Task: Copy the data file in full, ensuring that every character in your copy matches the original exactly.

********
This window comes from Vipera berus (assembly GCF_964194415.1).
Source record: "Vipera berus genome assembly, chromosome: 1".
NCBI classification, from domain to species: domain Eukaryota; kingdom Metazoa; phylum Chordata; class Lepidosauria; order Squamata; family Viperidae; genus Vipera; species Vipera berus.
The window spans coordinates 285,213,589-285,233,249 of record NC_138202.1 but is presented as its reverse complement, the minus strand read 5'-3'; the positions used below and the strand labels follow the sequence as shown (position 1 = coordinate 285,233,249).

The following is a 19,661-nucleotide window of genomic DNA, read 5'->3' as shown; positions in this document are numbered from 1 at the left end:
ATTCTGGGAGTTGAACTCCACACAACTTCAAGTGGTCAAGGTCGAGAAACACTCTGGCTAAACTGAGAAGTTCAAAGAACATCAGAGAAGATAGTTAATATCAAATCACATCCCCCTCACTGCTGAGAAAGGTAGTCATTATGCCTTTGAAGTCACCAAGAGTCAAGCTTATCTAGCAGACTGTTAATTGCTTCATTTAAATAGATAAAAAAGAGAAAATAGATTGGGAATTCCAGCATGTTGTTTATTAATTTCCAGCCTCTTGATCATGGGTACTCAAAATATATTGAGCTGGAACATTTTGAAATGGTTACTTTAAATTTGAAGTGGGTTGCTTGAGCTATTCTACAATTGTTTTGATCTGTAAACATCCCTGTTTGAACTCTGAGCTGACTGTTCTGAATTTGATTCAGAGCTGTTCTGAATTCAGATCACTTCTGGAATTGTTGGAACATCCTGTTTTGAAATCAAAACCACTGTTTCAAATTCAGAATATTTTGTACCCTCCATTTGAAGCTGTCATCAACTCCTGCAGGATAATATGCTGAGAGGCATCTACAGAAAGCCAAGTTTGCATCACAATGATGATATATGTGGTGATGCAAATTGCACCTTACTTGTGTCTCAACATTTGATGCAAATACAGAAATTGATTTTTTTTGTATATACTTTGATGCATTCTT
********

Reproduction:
This window comes from Vipera berus (assembly GCF_964194415.1).
Source record: "Vipera berus genome assembly, chromosome: 1".
NCBI classification, from domain to species: domain Eukaryota; kingdom Metazoa; phylum Chordata; class Lepidosauria; order Squamata; family Viperidae; genus Vipera; species Vipera berus.
The window spans coordinates 285,213,589-285,233,249 of record NC_138202.1 but is presented as its reverse complement, the minus strand read 5'-3'; the positions used below and the strand labels follow the sequence as shown (position 1 = coordinate 285,233,249).

The following is a 19,661-nucleotide window of genomic DNA, read 5'->3' as shown; positions in this document are numbered from 1 at the left end:
ATTCTGGGAGTTGAACTCCACACAACTTCAAGTGGTCAAGGTCGAGAAACACTCTGGCTAAACTGAGAAGTTCAAAGAACATCAGAGAAGATAGTTAATATCAAATCACATCCCCCTCACTGCTGAGAAAGGTAGTCATTATGCCTTTGAAGTCACCAAGAGTCAAGCTTATCTAGCAGACTGTTAATTGCTTCATTTAAATAGATAAAAAAGAGAAAATAGATTGGGAATTCCAGCATGTTGTTTATTAATTTCCAGCCTCTTGATCATGGGTACTCAAAATATATTGAGCTGGAACATTTTGAAATGGTTACTTTAAATTTGAAGTGGGTTGCTTGAGCTATTCTACAATTGTTTTGATCTGTAAACATCCCTGTTTGAACTCTGAGCTGACTGTTCTGAATTTGATTCAGAGCTGTTCTGAATTCAGATCACTTCTGGAATTGTTGGAACATCCTGTTTTGAAATCAAAACCACTGTTTCAAATTCAGAATATTTTGTACCCTCCATTTGAAGCTGTCATCAACTCCTGCAGGATAATATGCTGAGAGGCATCTACAGAAAGCCAAGTTTGCATCACAATGATGATATATGTGGTGATGCAAATTGCACCTTACTTGTGTCTCAACATTTGATGCAAATACAGAAATTGATTTTTTTTGTATATACTTTGATGCATTCTT